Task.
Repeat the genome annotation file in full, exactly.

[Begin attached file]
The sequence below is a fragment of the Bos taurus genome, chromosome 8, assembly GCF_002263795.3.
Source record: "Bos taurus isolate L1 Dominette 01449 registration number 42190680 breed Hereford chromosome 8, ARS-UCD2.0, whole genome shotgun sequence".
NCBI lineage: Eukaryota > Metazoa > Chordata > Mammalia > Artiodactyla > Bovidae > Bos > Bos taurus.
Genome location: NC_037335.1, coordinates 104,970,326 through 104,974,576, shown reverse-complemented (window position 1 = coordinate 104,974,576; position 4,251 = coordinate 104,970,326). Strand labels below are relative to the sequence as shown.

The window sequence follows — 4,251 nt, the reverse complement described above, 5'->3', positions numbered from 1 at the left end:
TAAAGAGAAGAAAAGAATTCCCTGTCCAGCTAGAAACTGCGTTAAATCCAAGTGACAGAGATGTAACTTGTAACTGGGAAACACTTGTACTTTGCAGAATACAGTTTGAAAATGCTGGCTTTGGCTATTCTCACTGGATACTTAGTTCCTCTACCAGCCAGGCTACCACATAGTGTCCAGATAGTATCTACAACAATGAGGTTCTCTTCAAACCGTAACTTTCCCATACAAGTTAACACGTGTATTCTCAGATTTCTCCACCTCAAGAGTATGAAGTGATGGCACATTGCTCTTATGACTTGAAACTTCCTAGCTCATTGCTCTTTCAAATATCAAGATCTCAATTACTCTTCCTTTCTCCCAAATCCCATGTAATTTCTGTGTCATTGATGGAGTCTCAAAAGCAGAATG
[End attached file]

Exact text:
The sequence below is a fragment of the Bos taurus genome, chromosome 8, assembly GCF_002263795.3.
Source record: "Bos taurus isolate L1 Dominette 01449 registration number 42190680 breed Hereford chromosome 8, ARS-UCD2.0, whole genome shotgun sequence".
NCBI lineage: Eukaryota > Metazoa > Chordata > Mammalia > Artiodactyla > Bovidae > Bos > Bos taurus.
Genome location: NC_037335.1, coordinates 104,970,326 through 104,974,576, shown reverse-complemented (window position 1 = coordinate 104,974,576; position 4,251 = coordinate 104,970,326). Strand labels below are relative to the sequence as shown.

The window sequence follows — 4,251 nt, the reverse complement described above, 5'->3', positions numbered from 1 at the left end:
TAAAGAGAAGAAAAGAATTCCCTGTCCAGCTAGAAACTGCGTTAAATCCAAGTGACAGAGATGTAACTTGTAACTGGGAAACACTTGTACTTTGCAGAATACAGTTTGAAAATGCTGGCTTTGGCTATTCTCACTGGATACTTAGTTCCTCTACCAGCCAGGCTACCACATAGTGTCCAGATAGTATCTACAACAATGAGGTTCTCTTCAAACCGTAACTTTCCCATACAAGTTAACACGTGTATTCTCAGATTTCTCCACCTCAAGAGTATGAAGTGATGGCACATTGCTCTTATGACTTGAAACTTCCTAGCTCATTGCTCTTTCAAATATCAAGATCTCAATTACTCTTCCTTTCTCCCAAATCCCATGTAATTTCTGTGTCATTGATGGAGTCTCAAAAGCAGAATG